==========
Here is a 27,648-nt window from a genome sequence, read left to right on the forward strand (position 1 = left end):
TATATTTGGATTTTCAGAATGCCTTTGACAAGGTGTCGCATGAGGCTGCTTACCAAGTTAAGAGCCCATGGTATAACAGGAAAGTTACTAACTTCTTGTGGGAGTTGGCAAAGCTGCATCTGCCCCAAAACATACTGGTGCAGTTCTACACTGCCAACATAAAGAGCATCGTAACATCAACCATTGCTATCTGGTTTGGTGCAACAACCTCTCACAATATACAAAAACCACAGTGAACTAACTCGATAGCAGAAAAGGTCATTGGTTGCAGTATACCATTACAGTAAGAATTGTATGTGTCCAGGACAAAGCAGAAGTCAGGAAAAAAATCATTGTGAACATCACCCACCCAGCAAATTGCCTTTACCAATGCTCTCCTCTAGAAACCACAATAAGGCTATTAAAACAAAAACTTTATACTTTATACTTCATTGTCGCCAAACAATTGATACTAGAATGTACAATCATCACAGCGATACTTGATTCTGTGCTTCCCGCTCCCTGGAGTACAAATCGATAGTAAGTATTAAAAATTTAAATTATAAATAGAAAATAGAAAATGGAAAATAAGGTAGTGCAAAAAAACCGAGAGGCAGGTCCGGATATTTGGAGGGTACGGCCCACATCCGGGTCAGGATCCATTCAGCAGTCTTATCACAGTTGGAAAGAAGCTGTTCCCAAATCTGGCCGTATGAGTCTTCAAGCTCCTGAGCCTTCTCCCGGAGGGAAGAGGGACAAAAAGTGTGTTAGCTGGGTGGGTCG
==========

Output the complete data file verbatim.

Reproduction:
Here is a 27,648-nt window from a genome sequence, read left to right on the forward strand (position 1 = left end):
TATATTTGGATTTTCAGAATGCCTTTGACAAGGTGTCGCATGAGGCTGCTTACCAAGTTAAGAGCCCATGGTATAACAGGAAAGTTACTAACTTCTTGTGGGAGTTGGCAAAGCTGCATCTGCCCCAAAACATACTGGTGCAGTTCTACACTGCCAACATAAAGAGCATCGTAACATCAACCATTGCTATCTGGTTTGGTGCAACAACCTCTCACAATATACAAAAACCACAGTGAACTAACTCGATAGCAGAAAAGGTCATTGGTTGCAGTATACCATTACAGTAAGAATTGTATGTGTCCAGGACAAAGCAGAAGTCAGGAAAAAAATCATTGTGAACATCACCCACCCAGCAAATTGCCTTTACCAATGCTCTCCTCTAGAAACCACAATAAGGCTATTAAAACAAAAACTTTATACTTTATACTTCATTGTCGCCAAACAATTGATACTAGAATGTACAATCATCACAGCGATACTTGATTCTGTGCTTCCCGCTCCCTGGAGTACAAATCGATAGTAAGTATTAAAAATTTAAATTATAAATAGAAAATAGAAAATGGAAAATAAGGTAGTGCAAAAAAACCGAGAGGCAGGTCCGGATATTTGGAGGGTACGGCCCACATCCGGGTCAGGATCCATTCAGCAGTCTTATCACAGTTGGAAAGAAGCTGTTCCCAAATCTGGCCGTATGAGTCTTCAAGCTCCTGAGCCTTCTCCCGGAGGGAAGAGGGACAAAAAGTGTGTTAGCTGGGTGGGTCG